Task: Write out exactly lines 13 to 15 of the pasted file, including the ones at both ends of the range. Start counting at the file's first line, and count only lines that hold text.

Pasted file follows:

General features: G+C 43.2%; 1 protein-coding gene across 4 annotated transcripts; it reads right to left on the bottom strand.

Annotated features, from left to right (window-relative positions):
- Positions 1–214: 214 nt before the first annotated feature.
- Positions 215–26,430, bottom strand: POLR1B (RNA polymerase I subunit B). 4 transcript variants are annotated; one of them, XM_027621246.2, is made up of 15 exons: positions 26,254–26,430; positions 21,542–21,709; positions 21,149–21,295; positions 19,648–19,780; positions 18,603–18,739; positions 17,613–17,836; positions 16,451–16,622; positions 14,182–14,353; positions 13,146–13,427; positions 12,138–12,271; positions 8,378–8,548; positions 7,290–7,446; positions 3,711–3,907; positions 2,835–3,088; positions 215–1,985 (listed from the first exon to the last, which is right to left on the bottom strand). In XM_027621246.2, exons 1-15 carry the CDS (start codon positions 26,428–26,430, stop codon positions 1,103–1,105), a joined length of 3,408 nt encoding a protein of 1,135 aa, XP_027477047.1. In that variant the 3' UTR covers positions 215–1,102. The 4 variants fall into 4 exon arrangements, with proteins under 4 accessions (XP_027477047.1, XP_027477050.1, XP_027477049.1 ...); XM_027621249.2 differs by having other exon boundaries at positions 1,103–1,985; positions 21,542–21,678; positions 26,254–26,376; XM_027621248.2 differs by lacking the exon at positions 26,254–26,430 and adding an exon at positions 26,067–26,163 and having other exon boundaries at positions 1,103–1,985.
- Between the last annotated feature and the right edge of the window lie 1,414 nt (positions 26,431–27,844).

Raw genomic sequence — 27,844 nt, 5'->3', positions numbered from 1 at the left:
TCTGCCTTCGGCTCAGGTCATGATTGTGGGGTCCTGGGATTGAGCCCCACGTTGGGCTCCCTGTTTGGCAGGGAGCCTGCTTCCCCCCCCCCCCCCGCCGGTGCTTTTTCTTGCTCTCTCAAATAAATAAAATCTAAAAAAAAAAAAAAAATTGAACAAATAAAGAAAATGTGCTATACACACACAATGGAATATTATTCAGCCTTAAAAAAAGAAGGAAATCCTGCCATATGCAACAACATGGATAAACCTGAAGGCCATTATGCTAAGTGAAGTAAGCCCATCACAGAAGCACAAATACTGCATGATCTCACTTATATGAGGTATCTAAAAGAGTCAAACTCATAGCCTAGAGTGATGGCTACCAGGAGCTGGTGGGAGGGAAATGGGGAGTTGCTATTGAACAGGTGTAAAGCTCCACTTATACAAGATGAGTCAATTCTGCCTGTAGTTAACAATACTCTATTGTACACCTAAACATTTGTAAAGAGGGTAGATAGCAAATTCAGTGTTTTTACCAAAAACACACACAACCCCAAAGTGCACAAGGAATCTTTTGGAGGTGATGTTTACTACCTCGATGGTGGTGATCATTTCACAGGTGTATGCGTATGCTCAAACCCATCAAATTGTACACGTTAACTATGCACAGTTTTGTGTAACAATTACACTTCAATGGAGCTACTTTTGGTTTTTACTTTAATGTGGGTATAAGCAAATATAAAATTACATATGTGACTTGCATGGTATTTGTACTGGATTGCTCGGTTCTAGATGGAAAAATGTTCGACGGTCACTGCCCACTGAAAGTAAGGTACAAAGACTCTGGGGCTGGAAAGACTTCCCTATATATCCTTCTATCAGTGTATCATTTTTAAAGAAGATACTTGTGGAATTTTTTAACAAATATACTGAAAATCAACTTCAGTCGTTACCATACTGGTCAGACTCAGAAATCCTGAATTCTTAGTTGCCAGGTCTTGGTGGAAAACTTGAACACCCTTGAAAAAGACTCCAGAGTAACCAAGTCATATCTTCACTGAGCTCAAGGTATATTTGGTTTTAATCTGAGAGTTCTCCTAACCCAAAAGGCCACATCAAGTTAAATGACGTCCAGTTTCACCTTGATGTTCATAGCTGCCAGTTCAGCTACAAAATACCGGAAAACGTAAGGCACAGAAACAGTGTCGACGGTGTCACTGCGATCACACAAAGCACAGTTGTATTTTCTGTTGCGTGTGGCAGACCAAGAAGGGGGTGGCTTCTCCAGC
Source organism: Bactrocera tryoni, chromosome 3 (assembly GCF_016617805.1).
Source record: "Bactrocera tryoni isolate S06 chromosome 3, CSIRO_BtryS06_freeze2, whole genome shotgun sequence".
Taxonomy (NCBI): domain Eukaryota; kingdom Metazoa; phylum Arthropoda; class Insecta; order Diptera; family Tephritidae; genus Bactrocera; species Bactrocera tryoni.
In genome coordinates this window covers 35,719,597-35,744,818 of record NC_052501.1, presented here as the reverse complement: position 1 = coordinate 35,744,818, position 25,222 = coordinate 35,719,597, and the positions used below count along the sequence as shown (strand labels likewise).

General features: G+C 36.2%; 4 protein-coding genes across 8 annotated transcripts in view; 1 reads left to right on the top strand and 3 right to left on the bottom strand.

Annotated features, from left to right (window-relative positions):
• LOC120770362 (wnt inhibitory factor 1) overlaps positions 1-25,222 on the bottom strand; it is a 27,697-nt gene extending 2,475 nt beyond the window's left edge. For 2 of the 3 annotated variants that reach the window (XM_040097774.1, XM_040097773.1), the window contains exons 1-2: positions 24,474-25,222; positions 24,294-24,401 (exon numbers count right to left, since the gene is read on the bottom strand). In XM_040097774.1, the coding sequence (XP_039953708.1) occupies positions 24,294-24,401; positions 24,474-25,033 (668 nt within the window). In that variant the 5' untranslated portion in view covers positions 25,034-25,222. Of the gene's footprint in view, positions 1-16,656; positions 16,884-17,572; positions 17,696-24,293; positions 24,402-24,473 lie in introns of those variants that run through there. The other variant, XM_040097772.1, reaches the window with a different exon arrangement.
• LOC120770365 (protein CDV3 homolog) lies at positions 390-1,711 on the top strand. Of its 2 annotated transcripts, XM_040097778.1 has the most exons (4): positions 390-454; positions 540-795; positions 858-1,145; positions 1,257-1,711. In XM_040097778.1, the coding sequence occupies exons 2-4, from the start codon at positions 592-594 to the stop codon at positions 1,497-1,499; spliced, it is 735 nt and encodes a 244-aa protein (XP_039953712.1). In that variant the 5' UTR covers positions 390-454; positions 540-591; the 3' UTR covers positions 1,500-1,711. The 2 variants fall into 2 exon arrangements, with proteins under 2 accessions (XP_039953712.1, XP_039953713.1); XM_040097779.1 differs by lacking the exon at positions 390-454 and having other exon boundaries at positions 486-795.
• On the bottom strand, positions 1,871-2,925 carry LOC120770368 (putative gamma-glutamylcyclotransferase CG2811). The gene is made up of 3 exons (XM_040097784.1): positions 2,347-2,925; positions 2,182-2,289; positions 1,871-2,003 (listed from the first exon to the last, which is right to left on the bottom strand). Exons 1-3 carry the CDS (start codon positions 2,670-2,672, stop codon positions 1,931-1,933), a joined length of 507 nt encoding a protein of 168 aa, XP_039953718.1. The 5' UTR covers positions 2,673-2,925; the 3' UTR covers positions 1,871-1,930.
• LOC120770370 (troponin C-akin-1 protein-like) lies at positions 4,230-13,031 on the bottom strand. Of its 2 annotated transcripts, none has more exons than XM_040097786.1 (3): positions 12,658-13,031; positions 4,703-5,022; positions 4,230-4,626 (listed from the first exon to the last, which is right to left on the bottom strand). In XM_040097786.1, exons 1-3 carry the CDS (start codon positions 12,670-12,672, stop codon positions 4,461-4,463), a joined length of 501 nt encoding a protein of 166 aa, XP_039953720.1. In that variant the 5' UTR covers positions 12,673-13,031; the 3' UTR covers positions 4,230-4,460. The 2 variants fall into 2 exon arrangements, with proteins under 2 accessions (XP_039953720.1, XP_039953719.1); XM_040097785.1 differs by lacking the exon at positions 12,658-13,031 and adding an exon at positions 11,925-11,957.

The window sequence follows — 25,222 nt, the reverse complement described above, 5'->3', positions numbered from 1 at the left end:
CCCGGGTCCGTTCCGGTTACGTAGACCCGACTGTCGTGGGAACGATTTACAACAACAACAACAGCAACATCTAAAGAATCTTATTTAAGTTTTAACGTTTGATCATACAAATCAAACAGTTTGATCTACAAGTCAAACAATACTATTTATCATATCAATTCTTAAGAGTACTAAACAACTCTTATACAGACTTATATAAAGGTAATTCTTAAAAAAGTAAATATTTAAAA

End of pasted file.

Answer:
Annotated features, from left to right (window-relative positions):
• LOC120770362 (wnt inhibitory factor 1) overlaps positions 1-25,222 on the bottom strand; it is a 27,697-nt gene extending 2,475 nt beyond the window's left edge. For 2 of the 3 annotated variants that reach the window (XM_040097774.1, XM_040097773.1), the window contains exons 1-2: positions 24,474-25,222; positions 24,294-24,401 (exon numbers count right to left, since the gene is read on the bottom strand). In XM_040097774.1, the coding sequence (XP_039953708.1) occupies positions 24,294-24,401; positions 24,474-25,033 (668 nt within the window). In that variant the 5' untranslated portion in view covers positions 25,034-25,222. Of the gene's footprint in view, positions 1-16,656; positions 16,884-17,572; positions 17,696-24,293; positions 24,402-24,473 lie in introns of those variants that run through there. The other variant, XM_040097772.1, reaches the window with a different exon arrangement.
• LOC120770365 (protein CDV3 homolog) lies at positions 390-1,711 on the top strand. Of its 2 annotated transcripts, XM_040097778.1 has the most exons (4): positions 390-454; positions 540-795; positions 858-1,145; positions 1,257-1,711. In XM_040097778.1, the coding sequence occupies exons 2-4, from the start codon at positions 592-594 to the stop codon at positions 1,497-1,499; spliced, it is 735 nt and encodes a 244-aa protein (XP_039953712.1). In that variant the 5' UTR covers positions 390-454; positions 540-591; the 3' UTR covers positions 1,500-1,711. The 2 variants fall into 2 exon arrangements, with proteins under 2 accessions (XP_039953712.1, XP_039953713.1); XM_040097779.1 differs by lacking the exon at positions 390-454 and having other exon boundaries at positions 486-795.